Winter continues its firm grip on southeast Texas Tuesday afternoon. All winter weather advisories have expired, but lingering light rain along the coast and temperatures only slightly above freezing in the Houston area will make for a messy, wintry finish to the day.
Temperatures overnight will hover slightly above freezing in the Houston area. North of the city, low temperatures will once again dip below freezing. In Conroe, Huntsville, Cleveland, and Livingston temperatures will drop to between 28 and 32 degrees. With no rain anticipated overnight, roadways should be in much better shape for the Wednesday morning commute.
Wednesday will be cloudy and chilly throughout southeast Texas, although not as cold as Tuesday. High temperatures will rise to the mid 50s with a light northeast wind.
The sun will return by Thursday, but temperatures will remain below normal, with highs only reaching the 50s to mid-60s through Friday. Houston's average high temperature for the first week of March is 70 degrees, which we should finally reach by Saturday.
Saturday is also our next chance for rain, at 20 percent. Rain chances go up to 50 percent by Sunday, but no freezing rain or sleet is expected. Temperatures will remain well above freezing through the weekend and into next week.
CenterPoint Energy is reporting more than 7,100 customers are without power as of 2 p.m. Tuesday.
METRO says all HOV/HOT lanes will open for the Tuesday morning commute except 59 North HOV. Park & Ride bus service will be running but expect delays as buses will avoid overpasses and bridges. Local buses will run with possible delays depending on area of town and weather conditions. Buses will avoid overpasses and bridges and some detours may occur. METRORail will be running at least every 12 minutes from Fannin South to Northline TC/HCC station. METROLift will be running, but we ask patrons to limit request to essential trips and expect delays.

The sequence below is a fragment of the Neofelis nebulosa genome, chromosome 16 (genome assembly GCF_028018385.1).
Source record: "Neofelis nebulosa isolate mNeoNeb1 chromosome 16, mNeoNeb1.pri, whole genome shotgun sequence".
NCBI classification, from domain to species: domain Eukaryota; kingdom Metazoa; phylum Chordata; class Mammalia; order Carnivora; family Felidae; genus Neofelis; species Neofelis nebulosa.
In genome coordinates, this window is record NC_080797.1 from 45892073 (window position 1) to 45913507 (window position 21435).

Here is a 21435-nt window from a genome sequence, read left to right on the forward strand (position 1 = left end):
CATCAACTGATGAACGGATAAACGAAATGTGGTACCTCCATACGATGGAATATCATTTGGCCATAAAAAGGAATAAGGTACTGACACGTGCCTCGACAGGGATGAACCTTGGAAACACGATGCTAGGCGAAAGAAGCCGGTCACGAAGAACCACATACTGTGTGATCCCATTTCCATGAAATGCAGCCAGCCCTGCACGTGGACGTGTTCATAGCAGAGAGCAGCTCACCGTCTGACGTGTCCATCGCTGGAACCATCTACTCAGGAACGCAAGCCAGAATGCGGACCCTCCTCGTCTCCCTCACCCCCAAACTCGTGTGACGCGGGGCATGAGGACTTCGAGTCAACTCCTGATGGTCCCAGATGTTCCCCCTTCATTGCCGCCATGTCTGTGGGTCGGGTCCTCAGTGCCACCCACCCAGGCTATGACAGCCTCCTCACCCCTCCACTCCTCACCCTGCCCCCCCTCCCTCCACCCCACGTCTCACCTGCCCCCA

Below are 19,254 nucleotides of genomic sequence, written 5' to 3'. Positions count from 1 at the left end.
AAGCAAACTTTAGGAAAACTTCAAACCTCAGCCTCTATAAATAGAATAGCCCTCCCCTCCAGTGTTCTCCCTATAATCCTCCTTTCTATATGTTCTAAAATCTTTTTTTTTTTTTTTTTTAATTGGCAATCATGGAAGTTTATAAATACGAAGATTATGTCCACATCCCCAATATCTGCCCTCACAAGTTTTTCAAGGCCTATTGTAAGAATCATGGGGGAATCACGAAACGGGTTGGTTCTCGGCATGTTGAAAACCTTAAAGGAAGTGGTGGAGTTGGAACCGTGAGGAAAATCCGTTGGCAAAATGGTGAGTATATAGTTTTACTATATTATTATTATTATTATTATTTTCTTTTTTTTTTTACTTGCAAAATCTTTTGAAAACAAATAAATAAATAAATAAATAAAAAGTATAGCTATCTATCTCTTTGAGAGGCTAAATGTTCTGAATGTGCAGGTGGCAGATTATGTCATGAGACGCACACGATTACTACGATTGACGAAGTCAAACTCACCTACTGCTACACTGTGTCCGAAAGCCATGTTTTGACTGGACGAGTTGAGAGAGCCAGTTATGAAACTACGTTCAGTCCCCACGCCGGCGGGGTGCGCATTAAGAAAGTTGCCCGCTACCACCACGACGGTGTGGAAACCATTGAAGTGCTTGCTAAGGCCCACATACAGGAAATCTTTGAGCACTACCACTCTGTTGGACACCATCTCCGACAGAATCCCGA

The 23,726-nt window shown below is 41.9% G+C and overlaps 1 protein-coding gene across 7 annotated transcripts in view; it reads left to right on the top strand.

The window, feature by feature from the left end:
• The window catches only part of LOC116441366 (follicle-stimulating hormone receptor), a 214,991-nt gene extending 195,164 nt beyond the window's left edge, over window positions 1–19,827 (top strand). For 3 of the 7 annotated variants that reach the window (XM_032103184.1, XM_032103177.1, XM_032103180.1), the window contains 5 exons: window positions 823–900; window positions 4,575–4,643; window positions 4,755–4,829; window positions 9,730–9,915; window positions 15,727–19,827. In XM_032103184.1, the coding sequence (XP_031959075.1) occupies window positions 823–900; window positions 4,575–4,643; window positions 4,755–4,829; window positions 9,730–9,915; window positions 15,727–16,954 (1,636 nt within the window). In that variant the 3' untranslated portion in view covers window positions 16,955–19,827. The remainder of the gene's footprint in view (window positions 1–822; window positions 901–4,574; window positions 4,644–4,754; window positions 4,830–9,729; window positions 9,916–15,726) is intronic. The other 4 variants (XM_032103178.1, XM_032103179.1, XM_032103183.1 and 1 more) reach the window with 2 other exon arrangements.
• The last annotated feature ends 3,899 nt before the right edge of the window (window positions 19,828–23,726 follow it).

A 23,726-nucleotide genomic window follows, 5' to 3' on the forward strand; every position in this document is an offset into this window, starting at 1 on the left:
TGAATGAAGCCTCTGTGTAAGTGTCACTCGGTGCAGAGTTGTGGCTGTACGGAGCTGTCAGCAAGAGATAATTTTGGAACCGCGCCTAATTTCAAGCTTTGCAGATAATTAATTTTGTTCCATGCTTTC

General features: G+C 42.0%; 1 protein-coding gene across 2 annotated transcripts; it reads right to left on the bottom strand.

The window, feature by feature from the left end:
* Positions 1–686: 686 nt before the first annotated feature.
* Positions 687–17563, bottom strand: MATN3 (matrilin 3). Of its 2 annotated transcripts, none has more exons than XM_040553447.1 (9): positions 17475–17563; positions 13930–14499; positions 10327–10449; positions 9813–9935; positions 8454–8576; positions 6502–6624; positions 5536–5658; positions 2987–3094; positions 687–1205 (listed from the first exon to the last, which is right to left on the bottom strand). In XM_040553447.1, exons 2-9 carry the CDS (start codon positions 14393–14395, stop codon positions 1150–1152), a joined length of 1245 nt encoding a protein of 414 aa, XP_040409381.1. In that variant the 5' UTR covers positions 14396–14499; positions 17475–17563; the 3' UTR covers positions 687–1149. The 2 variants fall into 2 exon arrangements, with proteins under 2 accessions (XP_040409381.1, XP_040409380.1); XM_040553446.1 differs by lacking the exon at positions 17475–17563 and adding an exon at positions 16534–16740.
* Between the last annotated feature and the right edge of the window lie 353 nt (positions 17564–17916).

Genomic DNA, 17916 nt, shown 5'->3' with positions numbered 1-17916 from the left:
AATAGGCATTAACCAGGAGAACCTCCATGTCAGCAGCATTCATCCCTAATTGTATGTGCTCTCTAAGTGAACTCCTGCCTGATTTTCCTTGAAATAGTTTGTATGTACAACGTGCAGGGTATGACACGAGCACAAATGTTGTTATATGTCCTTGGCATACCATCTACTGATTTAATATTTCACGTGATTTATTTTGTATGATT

Houston activated the Office of Emergency Management at 1 a.m. Tuesday to monitor the weather.
With the sleet and light rain expected to push through our area, emergency operations officials are particularly concerned about the roads. Northern areas are expected to bare the brunt of this winter storm, which is why state, county and city leaders have already done some prep work.
Crews from the City's Public Works & Engineering Department have been pre-treating bridges and overpasses since Monday. They are monitoring weather conditions, and are prepared to begin the process of spreading "chat rock" over areas where ice is reported.
Houston residents who see ice on City roadways should contact Houston 311 to report it.
Nearly 100 bridges across our area have already been treated.
Harris and Montgomery County OEM will keep skeleton crew on to monitor conditions throughout the night.
Animals at the Houston Livestock Show and Rodeo will be kept inside. None of the events have been canceled.
Extra election clerks are on standby for Tuesday's primary election.
School officials are still waiting to see whether classes will be delayed or canceled.
HISD tweeted at 5:30 a.m. Tuesday morning, "Yes, school is OPEN today. It is cold and wet, but officials are reporting no icy road conditions on our roadways."
Cold 'Marches' into Southeast Texas
More snow and ice across the country meant a domino effect of airport nightmares here in Houston.
A late season Arctic front pushing through the country, delivering a wintry mix of weather affecting air travel. Flights between Dallas to Houston were cancelled.
For those who live here, the storm system brought us a sub-freezing morning with wind chills in the teens.
"Texas weather changes every second," said Beth Moore, a worker setting up at the Houston Rodeo.
A strong cold front Sunday afternoon dropped our temperatures fast into the night.
"It changed so quickly. I mean yesterday, the day before yesterday, we had short sleeves and short pants," laughed Paula, a tourist visiting from Italy.
Monday morning bottomed out at 28 degrees in Houston, just 7 degrees shy of our record low of 21 degrees.
Historically, March isn't immune to freezing weather. Record lows are mainly in the 20s for the first half of the month. Freezing temperatures can even last into April.
"The latest we have seen freezing temperatures along the Gulf Coast here is usually around early April, and it is very rare to get that. It's fairly more typical late February, early March," said Bill Read, with the Local 2 Severe Weather Team.
A record low of 31 degrees was set on April 10, 1973.
While some aren't ready for winter weather to be over, others can't wait to celebrate summer.
"I am not ready. I am not ready for it to end," said Tyrone, a Reliant Arena worker.
"I am ready for winter to end. Looking forward to summer. Shorts, bikini... ready," said Lisa Mellen, as she was prepping her cattle for the rodeo.